Menopause supplements can offer a helping hand to ease the burden of hot flushes, night sweats, joint pain, anxiety and even a low libido.
For many women, these menopause symptoms can have a real impact on everyday life. However menopause supplements could offer a solution. As can certain foods.
Here's everything you need to know before deciding whether menopause supplements could work for you...
Do women need menopause supplements?
Menopause supplements can be crucial when hormone levels start to change. That's because, during perimenopause, levels of the hormone oestrogen, fluctuate.
And, as women age, the production of all the female hormones by the pituitary gland start to decline. “The decline in oestrogen occurs because as an egg develops it produces oestrogen, so if there is no egg to develop then this source of oestrogen will cease,” says nutritionist Shona Wilkinson.
That's not all. Progesterone – the counterbalancing hormone to oestrogen – production also stops when a woman has had her last period.
“Where oestrogen levels drop by 40-60% and progesterone levels drop to nearly zero, it causes an imbalance in peri and menopausal women," says Harley Street gynaecologist Dr Tania Adib. This is where menopause supplements can really help to balance things out.
However, it's important to note that menopause supplements may not be enough to support your menopause journey in isolation. You may need to speak to your GP about treatments such Hormone Replacement Therapy (HRT) or HRT alternatives, including Bioidentical Hormone Replacement Therapy (BHRT).
Foods that help balance hormones
Not sure you want to take menopause supplements yet? The first way you could try to control any symptoms of the menopause is through food.
The following foods are healthy and beneficial for all stages of your life, but could be particularly helpful with tackling some of the symptoms of the menopause - especially following the news that oestrogen could affect coronavirus symptoms.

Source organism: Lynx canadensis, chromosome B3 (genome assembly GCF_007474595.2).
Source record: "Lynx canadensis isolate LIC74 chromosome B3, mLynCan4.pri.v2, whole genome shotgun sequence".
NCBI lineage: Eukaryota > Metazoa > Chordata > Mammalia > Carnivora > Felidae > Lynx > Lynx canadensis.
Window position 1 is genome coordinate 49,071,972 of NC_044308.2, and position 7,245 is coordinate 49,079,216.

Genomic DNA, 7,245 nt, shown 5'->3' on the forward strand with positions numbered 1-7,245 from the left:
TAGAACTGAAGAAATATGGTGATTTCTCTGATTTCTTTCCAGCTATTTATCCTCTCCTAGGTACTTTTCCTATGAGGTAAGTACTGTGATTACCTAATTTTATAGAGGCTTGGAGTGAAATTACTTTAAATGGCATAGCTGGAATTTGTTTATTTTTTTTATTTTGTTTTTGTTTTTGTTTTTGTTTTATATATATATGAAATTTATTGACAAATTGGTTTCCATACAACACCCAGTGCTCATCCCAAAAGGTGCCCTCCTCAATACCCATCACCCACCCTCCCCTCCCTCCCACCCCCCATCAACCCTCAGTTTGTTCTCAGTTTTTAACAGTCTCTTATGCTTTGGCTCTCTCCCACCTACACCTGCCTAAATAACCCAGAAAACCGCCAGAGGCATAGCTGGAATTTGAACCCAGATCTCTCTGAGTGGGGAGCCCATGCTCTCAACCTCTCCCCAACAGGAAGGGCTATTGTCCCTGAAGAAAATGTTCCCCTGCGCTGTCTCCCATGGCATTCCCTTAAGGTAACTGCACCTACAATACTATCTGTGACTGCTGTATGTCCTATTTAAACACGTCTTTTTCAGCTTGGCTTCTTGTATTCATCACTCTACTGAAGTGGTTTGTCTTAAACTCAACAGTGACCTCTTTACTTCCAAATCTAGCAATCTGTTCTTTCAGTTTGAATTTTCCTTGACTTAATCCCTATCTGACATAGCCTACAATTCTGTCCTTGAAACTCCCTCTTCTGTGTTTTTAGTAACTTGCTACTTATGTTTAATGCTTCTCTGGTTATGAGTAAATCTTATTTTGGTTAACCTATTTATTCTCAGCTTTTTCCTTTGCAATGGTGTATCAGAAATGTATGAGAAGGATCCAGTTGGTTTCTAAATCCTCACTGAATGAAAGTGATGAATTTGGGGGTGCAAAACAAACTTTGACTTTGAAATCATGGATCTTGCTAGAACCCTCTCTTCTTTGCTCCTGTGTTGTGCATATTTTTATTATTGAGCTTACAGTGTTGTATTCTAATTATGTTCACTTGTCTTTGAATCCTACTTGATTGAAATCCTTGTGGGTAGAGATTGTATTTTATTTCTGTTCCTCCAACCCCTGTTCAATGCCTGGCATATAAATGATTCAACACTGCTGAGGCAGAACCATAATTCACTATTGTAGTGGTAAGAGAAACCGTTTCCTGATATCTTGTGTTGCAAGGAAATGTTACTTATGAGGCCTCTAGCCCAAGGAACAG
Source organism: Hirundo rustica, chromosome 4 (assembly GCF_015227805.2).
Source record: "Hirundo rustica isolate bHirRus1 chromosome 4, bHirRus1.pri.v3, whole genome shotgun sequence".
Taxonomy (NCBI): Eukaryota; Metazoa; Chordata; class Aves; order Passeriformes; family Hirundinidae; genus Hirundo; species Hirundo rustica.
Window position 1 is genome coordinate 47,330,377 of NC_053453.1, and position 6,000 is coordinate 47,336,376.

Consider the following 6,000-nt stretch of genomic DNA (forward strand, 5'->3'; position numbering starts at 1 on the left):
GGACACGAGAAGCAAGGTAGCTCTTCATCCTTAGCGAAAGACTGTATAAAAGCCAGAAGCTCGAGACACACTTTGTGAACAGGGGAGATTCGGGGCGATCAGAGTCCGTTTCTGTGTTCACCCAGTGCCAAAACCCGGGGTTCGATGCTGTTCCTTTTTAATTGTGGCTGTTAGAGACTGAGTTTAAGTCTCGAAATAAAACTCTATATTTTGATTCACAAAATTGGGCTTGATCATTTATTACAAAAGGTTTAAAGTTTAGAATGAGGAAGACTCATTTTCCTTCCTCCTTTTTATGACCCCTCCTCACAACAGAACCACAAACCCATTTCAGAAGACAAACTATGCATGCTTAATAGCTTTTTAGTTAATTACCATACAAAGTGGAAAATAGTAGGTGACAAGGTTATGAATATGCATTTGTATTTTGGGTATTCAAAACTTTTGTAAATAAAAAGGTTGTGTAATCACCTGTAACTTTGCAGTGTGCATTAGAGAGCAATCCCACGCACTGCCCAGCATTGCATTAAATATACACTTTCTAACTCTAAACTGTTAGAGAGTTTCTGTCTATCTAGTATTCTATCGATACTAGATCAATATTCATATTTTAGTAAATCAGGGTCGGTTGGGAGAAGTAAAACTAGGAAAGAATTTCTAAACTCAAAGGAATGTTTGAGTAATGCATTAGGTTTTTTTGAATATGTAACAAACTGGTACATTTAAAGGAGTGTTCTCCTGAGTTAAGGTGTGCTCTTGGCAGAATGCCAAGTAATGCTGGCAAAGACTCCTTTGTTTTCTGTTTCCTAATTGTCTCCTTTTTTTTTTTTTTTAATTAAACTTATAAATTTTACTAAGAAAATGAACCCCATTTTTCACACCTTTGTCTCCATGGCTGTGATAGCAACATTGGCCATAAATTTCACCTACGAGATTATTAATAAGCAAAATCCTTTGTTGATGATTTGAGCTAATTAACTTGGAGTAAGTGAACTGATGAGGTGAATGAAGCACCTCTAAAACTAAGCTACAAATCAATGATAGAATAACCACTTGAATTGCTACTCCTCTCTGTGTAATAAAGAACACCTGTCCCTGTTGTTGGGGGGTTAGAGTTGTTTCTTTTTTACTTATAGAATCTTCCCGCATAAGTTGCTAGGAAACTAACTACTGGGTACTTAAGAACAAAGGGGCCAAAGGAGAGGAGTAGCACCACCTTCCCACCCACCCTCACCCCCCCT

Radishes have a high silica content, required for collagen production, and essential for maintaining healthy hair, skin and nails during the menopause - a great bonus, given that women can often suffer with menopausal acne or lacklustre skin during this life stage.
- Edamame beans, linseeds, sesame seeds, broccoli, cauliflower and cabbage
These foods are all naturally high in phytoestrogens, which mimic the effects of oestrogen in the body. Women experience low oestrogen during the menopause, and it is this which can trigger menopausal symptoms such as vaginal dryness (which in turn can make sex painful), hot flushes and mood swings.
Berries are packed with antioxidants, which help to fight cell-damaging free radicals in the body. One study also found that middle-aged participants who consumed wild blueberries had less cognitive fatigue when completing demanding tasks. For some women the menopause can come with accompanying moments of 'brain fog', so brain healthy food is always welcome.
Complex carbohydrates like wholegrains and green veg can help to support healthy hair. This is key, as hormonal changes mean some women may experience hair loss or thinning during the menopause. Avoid extreme low-carb diets, says trichologist Anabel Kingsley, "An energy deficit affects the production of hair cells before it affects any other cells in the body."